As debate about how to best teach reading has intensified throughout the country, educators from across public, private and parochial schools gathered today for a two-day convening on elementary school literacy at Success Academy’s Robertson Center in midtown Manhattan. Traveling from California, Colorado, Illinois, Indiana, Massachusetts, Michigan, Missouri, Nevada, New York, New Jersey, Pennsylvania, South Carolina, Texas, Virginia, Wisconsin, and the District of Columbia, educators will focus on learning and practicing techniques to build great readers.
With educators still divided over a phonics-based or “whole language” approach — one in which students learn to recognize whole words rather than sound them out — the program will highlight what Success has found to be the key ingredients of a strong literacy curriculum: Systematic phonics instruction, paired with a classroom culture geared towards falling in love with books.
“The single biggest leg-up we can give to a young learner is a passion for reading,” said Jessica Sie, Director of Literacy and History at Success Academy. "In our experience, the best formula for delivering that is that phonics foundation, a classroom full of amazing texts, and a book-obsessed school culture that empowers kids to explore ideas, build their knowledge and vocabulary, travel to far away lands, and dream big about what’s possible for their own life stories.”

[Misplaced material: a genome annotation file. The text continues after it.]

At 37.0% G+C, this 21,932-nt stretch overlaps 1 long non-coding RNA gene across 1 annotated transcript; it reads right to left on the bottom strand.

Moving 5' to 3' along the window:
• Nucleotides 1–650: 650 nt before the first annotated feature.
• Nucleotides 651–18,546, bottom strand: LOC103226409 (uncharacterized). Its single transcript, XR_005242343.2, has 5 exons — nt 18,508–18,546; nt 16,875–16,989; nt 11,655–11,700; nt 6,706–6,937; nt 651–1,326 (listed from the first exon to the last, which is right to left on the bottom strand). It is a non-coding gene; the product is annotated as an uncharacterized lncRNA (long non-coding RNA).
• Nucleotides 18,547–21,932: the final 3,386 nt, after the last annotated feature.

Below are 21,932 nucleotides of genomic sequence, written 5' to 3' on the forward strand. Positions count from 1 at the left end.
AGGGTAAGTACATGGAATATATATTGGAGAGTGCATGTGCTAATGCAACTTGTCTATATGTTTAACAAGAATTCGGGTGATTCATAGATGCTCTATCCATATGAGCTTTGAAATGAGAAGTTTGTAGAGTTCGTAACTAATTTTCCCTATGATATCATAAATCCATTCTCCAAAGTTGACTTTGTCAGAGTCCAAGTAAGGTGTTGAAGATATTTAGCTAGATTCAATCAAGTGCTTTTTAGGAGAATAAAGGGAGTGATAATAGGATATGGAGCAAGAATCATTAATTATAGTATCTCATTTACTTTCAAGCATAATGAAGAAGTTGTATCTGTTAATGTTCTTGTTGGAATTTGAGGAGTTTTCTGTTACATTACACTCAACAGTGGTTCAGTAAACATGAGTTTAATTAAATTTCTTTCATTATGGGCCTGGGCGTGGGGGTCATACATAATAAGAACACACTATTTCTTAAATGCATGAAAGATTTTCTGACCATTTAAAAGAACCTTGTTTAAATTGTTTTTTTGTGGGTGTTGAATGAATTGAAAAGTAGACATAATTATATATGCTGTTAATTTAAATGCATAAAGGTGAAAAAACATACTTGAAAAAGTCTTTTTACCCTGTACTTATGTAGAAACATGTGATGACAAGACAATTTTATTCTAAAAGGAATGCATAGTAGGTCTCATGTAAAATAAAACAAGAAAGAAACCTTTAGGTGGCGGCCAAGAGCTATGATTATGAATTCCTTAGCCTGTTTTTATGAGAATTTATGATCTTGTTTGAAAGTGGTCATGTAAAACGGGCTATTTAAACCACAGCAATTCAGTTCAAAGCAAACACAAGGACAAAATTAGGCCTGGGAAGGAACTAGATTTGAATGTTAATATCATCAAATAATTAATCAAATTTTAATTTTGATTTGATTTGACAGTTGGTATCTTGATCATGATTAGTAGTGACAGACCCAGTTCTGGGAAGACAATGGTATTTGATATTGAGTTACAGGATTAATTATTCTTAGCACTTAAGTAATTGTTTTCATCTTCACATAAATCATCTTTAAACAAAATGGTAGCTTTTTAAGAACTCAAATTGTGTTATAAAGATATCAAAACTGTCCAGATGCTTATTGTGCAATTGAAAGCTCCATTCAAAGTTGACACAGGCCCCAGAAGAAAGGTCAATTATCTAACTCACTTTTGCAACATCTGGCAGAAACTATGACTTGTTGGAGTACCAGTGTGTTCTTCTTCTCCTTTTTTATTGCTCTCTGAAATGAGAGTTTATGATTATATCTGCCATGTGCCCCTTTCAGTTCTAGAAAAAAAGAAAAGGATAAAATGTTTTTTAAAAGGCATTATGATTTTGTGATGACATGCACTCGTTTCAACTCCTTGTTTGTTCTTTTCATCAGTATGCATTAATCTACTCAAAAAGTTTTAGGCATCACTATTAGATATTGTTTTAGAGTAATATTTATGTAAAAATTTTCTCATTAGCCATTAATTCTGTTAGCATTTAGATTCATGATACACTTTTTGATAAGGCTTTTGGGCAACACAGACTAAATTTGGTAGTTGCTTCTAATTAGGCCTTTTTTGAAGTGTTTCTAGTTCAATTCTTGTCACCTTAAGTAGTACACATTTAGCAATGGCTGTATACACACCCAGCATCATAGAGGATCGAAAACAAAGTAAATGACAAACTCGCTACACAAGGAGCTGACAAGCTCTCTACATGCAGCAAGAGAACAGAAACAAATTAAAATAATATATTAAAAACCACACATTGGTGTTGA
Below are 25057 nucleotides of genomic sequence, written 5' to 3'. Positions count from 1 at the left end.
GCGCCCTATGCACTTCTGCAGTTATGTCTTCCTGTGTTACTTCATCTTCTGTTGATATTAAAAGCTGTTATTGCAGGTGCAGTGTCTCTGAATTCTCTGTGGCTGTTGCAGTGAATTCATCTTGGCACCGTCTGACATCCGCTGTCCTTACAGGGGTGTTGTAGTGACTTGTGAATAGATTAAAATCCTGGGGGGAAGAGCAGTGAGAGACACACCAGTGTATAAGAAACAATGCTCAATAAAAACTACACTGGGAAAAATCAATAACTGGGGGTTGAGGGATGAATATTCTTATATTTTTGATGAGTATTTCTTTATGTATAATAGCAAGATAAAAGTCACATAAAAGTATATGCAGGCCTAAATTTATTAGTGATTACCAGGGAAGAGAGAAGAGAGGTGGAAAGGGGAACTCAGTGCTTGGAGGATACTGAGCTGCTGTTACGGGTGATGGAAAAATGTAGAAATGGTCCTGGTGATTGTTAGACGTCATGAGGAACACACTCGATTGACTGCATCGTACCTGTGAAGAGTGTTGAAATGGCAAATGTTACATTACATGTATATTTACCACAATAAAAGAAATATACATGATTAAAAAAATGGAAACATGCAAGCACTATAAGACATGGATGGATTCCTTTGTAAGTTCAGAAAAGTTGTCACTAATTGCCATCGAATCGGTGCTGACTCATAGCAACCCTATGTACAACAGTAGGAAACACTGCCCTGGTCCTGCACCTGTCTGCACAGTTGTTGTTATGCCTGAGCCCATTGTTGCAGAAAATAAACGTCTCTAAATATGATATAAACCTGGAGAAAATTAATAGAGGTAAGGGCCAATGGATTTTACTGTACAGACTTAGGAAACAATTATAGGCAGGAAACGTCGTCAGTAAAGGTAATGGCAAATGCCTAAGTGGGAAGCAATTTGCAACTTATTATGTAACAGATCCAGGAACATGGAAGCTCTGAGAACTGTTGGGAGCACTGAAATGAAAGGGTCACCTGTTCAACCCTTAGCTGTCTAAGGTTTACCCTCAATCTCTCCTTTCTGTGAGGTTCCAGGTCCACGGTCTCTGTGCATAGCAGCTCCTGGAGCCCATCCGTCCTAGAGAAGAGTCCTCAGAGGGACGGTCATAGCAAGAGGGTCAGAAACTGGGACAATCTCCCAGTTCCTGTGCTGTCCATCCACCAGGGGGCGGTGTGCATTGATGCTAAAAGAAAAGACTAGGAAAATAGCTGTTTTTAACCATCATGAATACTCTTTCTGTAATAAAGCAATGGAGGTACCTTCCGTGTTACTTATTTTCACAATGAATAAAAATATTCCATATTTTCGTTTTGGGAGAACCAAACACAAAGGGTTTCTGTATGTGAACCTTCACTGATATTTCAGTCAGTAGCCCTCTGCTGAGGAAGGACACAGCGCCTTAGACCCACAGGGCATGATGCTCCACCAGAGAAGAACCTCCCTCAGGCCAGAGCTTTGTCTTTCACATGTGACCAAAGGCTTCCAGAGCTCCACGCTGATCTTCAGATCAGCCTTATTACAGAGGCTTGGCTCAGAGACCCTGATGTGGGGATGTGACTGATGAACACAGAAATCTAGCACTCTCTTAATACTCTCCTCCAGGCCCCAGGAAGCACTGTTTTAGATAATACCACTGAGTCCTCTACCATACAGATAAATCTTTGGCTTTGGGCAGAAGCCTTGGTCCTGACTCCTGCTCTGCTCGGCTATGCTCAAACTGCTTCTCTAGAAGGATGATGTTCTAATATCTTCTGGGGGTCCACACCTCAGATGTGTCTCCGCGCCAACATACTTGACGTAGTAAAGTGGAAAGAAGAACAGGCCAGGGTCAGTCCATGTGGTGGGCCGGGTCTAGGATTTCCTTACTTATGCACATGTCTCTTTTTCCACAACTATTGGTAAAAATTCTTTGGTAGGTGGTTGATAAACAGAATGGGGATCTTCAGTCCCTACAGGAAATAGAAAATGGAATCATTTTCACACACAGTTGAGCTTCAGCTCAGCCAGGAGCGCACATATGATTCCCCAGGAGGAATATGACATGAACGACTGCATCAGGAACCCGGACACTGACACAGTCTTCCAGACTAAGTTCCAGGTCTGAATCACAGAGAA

The heart of the program is Success Academy’s THINK Literacy curriculum, which the network released for free in June of 2017 via its Ed Institute website. The curriculum has helped the network’s mostly low-income students top the ELA performance of their peers in Scarsdale, Jericho, and every other district in the state.
“Kids who love to read can teach themselves anything,” said Stacey Gershkovich, Managing Director of Sharing at the Robertson Center. “The magic of the approach is in the excitement and curiosity it unleashes. Once they start connecting the dots and engaging with all the different texts and stories they’re reading, they just want to keep going. It’s pretty fun to watch.”
This experience is part of a full calendar of programming at the Robertson Center — Success Academy’s new accelerator for educators across the planet — all of which is free for participants. Programs focus on curriculum and practice, educator wellbeing, and big ideas shaping the future of schooling.